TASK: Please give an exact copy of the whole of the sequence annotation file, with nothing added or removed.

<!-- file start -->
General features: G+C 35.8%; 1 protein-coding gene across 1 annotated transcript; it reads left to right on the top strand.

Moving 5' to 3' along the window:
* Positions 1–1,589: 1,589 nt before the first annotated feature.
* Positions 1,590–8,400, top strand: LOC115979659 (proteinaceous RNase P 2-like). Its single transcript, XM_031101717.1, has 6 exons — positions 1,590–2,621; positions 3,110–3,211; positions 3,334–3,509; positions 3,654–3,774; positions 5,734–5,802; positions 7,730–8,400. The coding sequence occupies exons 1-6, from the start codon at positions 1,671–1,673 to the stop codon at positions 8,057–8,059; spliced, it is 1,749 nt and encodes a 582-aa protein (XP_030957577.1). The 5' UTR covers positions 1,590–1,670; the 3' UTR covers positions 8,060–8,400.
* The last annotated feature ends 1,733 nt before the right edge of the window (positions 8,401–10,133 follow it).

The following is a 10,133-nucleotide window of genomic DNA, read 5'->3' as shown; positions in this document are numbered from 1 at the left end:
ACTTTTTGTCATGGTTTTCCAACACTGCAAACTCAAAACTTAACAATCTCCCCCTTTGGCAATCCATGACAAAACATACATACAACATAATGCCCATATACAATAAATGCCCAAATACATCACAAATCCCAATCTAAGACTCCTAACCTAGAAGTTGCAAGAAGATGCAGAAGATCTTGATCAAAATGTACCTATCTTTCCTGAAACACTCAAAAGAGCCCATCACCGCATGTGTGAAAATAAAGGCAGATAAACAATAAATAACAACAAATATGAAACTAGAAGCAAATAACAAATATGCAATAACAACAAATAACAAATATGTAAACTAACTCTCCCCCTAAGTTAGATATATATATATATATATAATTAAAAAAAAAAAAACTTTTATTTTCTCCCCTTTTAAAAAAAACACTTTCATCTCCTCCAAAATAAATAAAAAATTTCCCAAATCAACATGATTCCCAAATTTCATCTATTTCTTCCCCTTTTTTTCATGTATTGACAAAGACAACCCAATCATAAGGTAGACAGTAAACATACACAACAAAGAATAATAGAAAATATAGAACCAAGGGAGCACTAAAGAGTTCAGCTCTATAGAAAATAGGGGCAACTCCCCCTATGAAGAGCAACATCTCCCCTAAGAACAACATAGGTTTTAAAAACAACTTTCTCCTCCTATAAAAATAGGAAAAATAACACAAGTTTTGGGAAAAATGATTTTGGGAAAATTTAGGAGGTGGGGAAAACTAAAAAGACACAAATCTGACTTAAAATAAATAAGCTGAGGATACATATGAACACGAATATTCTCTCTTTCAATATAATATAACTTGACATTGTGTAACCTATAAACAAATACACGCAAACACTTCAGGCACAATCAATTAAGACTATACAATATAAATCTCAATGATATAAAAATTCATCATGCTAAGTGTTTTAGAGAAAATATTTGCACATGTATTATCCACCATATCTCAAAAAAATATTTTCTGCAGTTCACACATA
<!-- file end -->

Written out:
General features: G+C 35.8%; 1 protein-coding gene across 1 annotated transcript; it reads left to right on the top strand.

Moving 5' to 3' along the window:
* Positions 1–1,589: 1,589 nt before the first annotated feature.
* Positions 1,590–8,400, top strand: LOC115979659 (proteinaceous RNase P 2-like). Its single transcript, XM_031101717.1, has 6 exons — positions 1,590–2,621; positions 3,110–3,211; positions 3,334–3,509; positions 3,654–3,774; positions 5,734–5,802; positions 7,730–8,400. The coding sequence occupies exons 1-6, from the start codon at positions 1,671–1,673 to the stop codon at positions 8,057–8,059; spliced, it is 1,749 nt and encodes a 582-aa protein (XP_030957577.1). The 5' UTR covers positions 1,590–1,670; the 3' UTR covers positions 8,060–8,400.
* The last annotated feature ends 1,733 nt before the right edge of the window (positions 8,401–10,133 follow it).

The following is a 10,133-nucleotide window of genomic DNA, read 5'->3' as shown; positions in this document are numbered from 1 at the left end:
ACTTTTTGTCATGGTTTTCCAACACTGCAAACTCAAAACTTAACAATCTCCCCCTTTGGCAATCCATGACAAAACATACATACAACATAATGCCCATATACAATAAATGCCCAAATACATCACAAATCCCAATCTAAGACTCCTAACCTAGAAGTTGCAAGAAGATGCAGAAGATCTTGATCAAAATGTACCTATCTTTCCTGAAACACTCAAAAGAGCCCATCACCGCATGTGTGAAAATAAAGGCAGATAAACAATAAATAACAACAAATATGAAACTAGAAGCAAATAACAAATATGCAATAACAACAAATAACAAATATGTAAACTAACTCTCCCCCTAAGTTAGATATATATATATATATATAATTAAAAAAAAAAAAACTTTTATTTTCTCCCCTTTTAAAAAAAACACTTTCATCTCCTCCAAAATAAATAAAAAATTTCCCAAATCAACATGATTCCCAAATTTCATCTATTTCTTCCCCTTTTTTTCATGTATTGACAAAGACAACCCAATCATAAGGTAGACAGTAAACATACACAACAAAGAATAATAGAAAATATAGAACCAAGGGAGCACTAAAGAGTTCAGCTCTATAGAAAATAGGGGCAACTCCCCCTATGAAGAGCAACATCTCCCCTAAGAACAACATAGGTTTTAAAAACAACTTTCTCCTCCTATAAAAATAGGAAAAATAACACAAGTTTTGGGAAAAATGATTTTGGGAAAATTTAGGAGGTGGGGAAAACTAAAAAGACACAAATCTGACTTAAAATAAATAAGCTGAGGATACATATGAACACGAATATTCTCTCTTTCAATATAATATAACTTGACATTGTGTAACCTATAAACAAATACACGCAAACACTTCAGGCACAATCAATTAAGACTATACAATATAAATCTCAATGATATAAAAATTCATCATGCTAAGTGTTTTAGAGAAAATATTTGCACATGTATTATCCACCATATCTCAAAAAAATATTTTCTGCAGTTCACACATA